How Should Supervisors Support School Heads This 2020?

How Should Supervisors Support School Heads This 2020?

The Covid-19 pandemic wreaked havoc throughout the world, and our educational system isn’t excepted from this global affliction; forcing the schools and institutions to adapt to these changes. These are the words and insights of the Region-6 District Supervisor Dr. Eva Fabraquel on how should supervisors act to support the school heads during the 2020 pandemic.

Supporting School Heads

As stated in the articles that I’ve read, supervisors should nurture school heads instead of focusing on deciding who will take place in those positions.

Through this, both the supervisors and the school heads will have substantial and consistent professional growth that can serve as a powerful tool to produce a solid educational foundation with their respective institutions/schools.

As passive as it may seem, the district supervisor, school heads, and the school itself should have an aligned goals towards the development of one another. School heads should always have training that are directly implemented by the supervisors.

Those training/seminars must always be followed by synthesis, application, reflection, and constant reinforcements so that the skills that they acquire will have a solid standard and will remain relevant for a long time.

With the supervisor’s perpetual supervision on the school heads’ growth and on the school itself, the level of proficiency, efficiency, productivity, and results will always be closely monitored and tuned to reach and exceed the expected educational standards at hand.

District supervisors should also train and nurture the school heads in terms of initiative and risk taking according to the article.

Having principals/school heads that are able to do tasks as flawless as possible without being supervised is a huge asset to their institutions; independent in terms of wise decision-making, and reliable in large-scale tasks.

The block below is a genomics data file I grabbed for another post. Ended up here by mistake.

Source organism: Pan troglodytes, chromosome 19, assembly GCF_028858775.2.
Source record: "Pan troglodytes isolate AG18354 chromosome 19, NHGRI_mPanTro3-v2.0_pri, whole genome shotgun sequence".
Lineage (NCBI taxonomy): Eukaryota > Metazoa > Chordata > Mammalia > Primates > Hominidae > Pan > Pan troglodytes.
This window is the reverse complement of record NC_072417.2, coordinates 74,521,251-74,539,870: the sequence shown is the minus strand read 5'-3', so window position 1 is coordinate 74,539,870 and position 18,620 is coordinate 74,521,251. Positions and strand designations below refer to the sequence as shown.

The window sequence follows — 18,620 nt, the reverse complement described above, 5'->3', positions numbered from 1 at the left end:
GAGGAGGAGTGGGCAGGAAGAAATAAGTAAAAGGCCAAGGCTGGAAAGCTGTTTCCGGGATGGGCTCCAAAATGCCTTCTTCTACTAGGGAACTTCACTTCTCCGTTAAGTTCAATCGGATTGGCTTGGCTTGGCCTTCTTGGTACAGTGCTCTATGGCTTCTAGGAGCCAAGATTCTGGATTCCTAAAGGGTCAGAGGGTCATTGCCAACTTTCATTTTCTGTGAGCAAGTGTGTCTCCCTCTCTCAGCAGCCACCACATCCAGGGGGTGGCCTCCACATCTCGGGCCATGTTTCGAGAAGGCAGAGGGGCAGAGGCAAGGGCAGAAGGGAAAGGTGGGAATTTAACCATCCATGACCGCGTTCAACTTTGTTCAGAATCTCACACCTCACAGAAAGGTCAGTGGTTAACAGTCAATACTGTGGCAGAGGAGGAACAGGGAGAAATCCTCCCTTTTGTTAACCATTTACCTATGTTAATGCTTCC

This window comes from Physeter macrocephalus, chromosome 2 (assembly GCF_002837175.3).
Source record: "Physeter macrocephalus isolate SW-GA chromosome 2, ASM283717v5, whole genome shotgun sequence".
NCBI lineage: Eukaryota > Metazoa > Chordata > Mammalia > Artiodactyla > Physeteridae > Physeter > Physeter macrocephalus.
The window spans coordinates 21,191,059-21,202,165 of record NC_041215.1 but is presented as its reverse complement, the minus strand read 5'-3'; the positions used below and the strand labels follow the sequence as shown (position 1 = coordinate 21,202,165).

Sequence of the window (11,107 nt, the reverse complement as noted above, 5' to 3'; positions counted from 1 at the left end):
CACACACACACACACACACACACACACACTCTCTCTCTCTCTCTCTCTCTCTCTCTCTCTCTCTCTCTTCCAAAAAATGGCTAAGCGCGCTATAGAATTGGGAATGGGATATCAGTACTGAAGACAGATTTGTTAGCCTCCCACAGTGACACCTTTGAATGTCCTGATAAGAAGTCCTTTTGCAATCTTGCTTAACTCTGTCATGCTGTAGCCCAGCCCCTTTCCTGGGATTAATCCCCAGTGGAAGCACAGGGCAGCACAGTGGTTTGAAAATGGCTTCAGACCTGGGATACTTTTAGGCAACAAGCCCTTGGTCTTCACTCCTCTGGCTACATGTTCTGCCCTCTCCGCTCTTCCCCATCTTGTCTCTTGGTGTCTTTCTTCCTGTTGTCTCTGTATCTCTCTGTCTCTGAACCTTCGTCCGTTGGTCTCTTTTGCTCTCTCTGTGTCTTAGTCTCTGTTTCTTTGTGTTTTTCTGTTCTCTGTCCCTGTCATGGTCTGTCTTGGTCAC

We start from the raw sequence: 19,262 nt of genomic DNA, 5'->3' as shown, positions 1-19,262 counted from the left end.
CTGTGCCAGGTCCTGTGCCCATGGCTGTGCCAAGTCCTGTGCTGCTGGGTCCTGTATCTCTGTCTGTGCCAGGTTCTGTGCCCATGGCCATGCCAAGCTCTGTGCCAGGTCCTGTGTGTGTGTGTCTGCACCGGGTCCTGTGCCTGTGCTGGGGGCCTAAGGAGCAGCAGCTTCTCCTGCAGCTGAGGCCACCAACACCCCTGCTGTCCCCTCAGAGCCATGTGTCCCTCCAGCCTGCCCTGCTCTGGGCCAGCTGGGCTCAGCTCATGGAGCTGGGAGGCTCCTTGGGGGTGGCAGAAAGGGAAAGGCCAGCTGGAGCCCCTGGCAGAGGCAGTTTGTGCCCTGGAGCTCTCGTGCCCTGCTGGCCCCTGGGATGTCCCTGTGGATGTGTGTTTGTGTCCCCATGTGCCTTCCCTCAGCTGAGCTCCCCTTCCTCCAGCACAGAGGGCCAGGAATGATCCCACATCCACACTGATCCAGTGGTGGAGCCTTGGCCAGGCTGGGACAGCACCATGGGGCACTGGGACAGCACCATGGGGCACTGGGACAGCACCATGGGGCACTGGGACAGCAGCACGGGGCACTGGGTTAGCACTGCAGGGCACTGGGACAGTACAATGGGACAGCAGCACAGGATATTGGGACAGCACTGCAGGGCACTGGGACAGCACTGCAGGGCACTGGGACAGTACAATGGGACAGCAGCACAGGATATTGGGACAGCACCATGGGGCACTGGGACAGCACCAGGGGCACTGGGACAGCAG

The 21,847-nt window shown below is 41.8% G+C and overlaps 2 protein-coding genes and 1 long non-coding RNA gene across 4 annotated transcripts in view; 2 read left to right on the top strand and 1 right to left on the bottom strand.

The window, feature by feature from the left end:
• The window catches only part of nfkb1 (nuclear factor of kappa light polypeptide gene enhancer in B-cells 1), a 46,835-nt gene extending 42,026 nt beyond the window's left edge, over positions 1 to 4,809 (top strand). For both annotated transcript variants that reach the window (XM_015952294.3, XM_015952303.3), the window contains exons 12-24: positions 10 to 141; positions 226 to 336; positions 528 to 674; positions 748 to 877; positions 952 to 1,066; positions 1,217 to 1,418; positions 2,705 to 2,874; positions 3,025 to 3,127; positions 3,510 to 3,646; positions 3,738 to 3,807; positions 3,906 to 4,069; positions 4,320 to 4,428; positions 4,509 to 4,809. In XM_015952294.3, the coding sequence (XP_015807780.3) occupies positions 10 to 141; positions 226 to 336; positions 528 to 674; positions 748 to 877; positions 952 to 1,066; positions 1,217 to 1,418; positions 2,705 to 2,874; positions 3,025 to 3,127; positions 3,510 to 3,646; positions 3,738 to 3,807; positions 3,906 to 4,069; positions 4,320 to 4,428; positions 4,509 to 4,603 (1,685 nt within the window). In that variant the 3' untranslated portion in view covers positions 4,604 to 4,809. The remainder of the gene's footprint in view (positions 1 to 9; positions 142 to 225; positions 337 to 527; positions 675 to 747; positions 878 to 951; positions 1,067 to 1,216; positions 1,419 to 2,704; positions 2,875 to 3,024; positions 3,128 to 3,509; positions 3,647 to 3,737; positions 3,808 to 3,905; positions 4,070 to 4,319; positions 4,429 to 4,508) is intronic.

Taking risks is also a must. Our educational system only evolves when we step outside the normal teaching-learning environment; applying new pedagogies, using different assessment tools, implying different classroom strategies to teachers, and developing meaningful trainings and seminars can greatly contribute to the development of a school and professional growth of both them and their teachers.

Implementation

So far, we have already conducted many training, seminars, and conferences in order to help our school leaders in becoming more effective in managing their schools.

These training are always aligned with the goals and interests of the national department as well as the demands that our society has.

We are also closely monitoring the development of each school and school heads in order for us to be able to develop more complex and meaningful trainings to conduct in the future for their personal and professional growth.

We are also conducting personal coaching in order for us to immerse ourselves in the school heads’ perspective in managing their schools so we could have a deeper understanding of the situations that they are facing; this gives us a better opportunity to give constructive advices, and in-depth guide to the school heads as they face their challenges ahead.

“New Normal” Responsibilities

I believe that these roles are critical more than ever before. Because of the abrupt shift in the educational system, learners, home partners, teachers, school heads, and supervisors were forced to adjust from what was “normal” and incorporate new techs, teaching-learning environment, pedagogies, medium, and other things that the new normal has to offer.

Through these roles and responsibilities, the supervisor will be able to mitigate the difficulties that the school head has. They should be constantly monitored, advised, guided, and trained in order to quickly adapt to the current system that we have.

Through this constant guidance, in time, they will be able to manage their own schools properly with little to no bottlenecks in terms of guiding their teachers in delivering proper modular/distance education strategies.

Photo by 祝 鹤槐 from Pexels

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